What’s UniSA’s game changing tech to treat prostate cancer?

3D Histech Pannoramic confocal scanner HEALTH
3D Histech Pannoramic confocal scanner

UniSA is purchasing an advanced imaging machine that will help researchers accurately detect prostate cancer to reduce unnecessary surgery and improve treatment for patients.

With a significant contribution of $250,000 from The Hospital Research Foundation, UniSA has secured a 3D Histech Pannoramic confocal scanner to assist its groundbreaking work in prostate cancer imaging. Prostate cancer is the second most common cancer in men worldwide, leading to more than 300,000 deaths per year.

Professor Doug Brooks from the School of Pharmacy and Medical Sciences says the new piece of equipment is a game changer for their research program visualising prostate cancer.

“We are developing several technologies to accurately visualise the disease process in prostate cancer patient samples to confirm diagnosis, help determine the size of the cancer, define tumour architecture and determine if the cancer is aggressive,” Prof Brooks says.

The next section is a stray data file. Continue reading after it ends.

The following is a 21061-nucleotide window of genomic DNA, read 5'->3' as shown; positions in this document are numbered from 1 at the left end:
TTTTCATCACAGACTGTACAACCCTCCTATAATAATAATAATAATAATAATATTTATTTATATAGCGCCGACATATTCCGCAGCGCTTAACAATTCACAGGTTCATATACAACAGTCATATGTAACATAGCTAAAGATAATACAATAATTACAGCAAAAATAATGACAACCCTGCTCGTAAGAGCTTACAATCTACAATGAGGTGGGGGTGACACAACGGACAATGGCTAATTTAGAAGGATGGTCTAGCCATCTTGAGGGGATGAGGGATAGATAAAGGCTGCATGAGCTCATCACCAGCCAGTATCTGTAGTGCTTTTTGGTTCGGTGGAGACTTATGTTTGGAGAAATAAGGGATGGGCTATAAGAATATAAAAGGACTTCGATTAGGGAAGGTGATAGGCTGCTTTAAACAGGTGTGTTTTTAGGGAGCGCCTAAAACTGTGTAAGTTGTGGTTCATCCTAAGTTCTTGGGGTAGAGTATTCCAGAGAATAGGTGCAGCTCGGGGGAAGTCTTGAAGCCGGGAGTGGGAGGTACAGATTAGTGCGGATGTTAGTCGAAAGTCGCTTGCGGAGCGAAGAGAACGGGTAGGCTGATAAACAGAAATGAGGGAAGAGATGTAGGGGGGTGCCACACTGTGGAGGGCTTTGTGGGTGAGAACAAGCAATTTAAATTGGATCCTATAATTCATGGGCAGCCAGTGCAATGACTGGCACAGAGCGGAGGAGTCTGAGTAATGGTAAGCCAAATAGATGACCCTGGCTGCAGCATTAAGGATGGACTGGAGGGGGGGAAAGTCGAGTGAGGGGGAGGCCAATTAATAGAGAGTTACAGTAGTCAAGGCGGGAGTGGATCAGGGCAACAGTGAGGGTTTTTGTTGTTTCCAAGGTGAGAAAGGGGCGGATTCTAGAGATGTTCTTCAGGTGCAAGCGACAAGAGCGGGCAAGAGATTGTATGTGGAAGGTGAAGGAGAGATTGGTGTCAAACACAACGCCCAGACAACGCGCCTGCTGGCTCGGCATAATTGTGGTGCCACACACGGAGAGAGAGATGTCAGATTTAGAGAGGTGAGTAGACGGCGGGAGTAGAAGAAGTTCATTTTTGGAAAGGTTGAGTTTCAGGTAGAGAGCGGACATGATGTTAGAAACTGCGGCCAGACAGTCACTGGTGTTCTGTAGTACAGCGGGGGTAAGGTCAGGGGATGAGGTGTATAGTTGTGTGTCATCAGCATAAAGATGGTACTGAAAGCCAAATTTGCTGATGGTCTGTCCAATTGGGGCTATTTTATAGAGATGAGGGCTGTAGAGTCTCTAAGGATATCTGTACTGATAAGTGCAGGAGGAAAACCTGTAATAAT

“We are also developing new imaging agents that ultimately will mean we can visualise cancer in a live biopsy from a patient.”

“Although these new imaging technologies have specific applications for prostate cancer, the technology will apply to other cancers, giving this project wider potential in cancer imaging.”

More than 1.1 million people around the world are diagnosed with prostate cancer each year.

UniSA has a specific translational research program aiming at developing new detection and visualisation technologies to predict which patients need immediate radical intervention.

With proof of principle already established, state of the art imaging equipment is needed to translate the new technologies ready for clinical practice.

“A specific infrastructure requirement was identified that would boost our imaging capacity, so thanks to the generosity of The Hospital Research Foundation, the equipment can now be used to facilitate the technology development in a pre-clinical study, ready for use in clinical setting,” Prof Brooks says.

UniSA’s Pro Vice Chancellor Health Sciences, Prof Robert Vink, praised the support of those enabling the research to move forward.

“We offer great thanks to The Hospital Research Foundation who have partnered with us to fund this machine,” Prof Vink says.

“With their generous support, we are able to take research and technology developed here in South Australia and apply that to make a real difference to patients.”

THRF chief executive officer Paul Flynn says his organisation is proud to enable the purchase of the confocal scanner.

“This piece of equipment is essential in changing the way clinicians diagnose and predict the aggressiveness of prostate cancer. It will help to save lives.”

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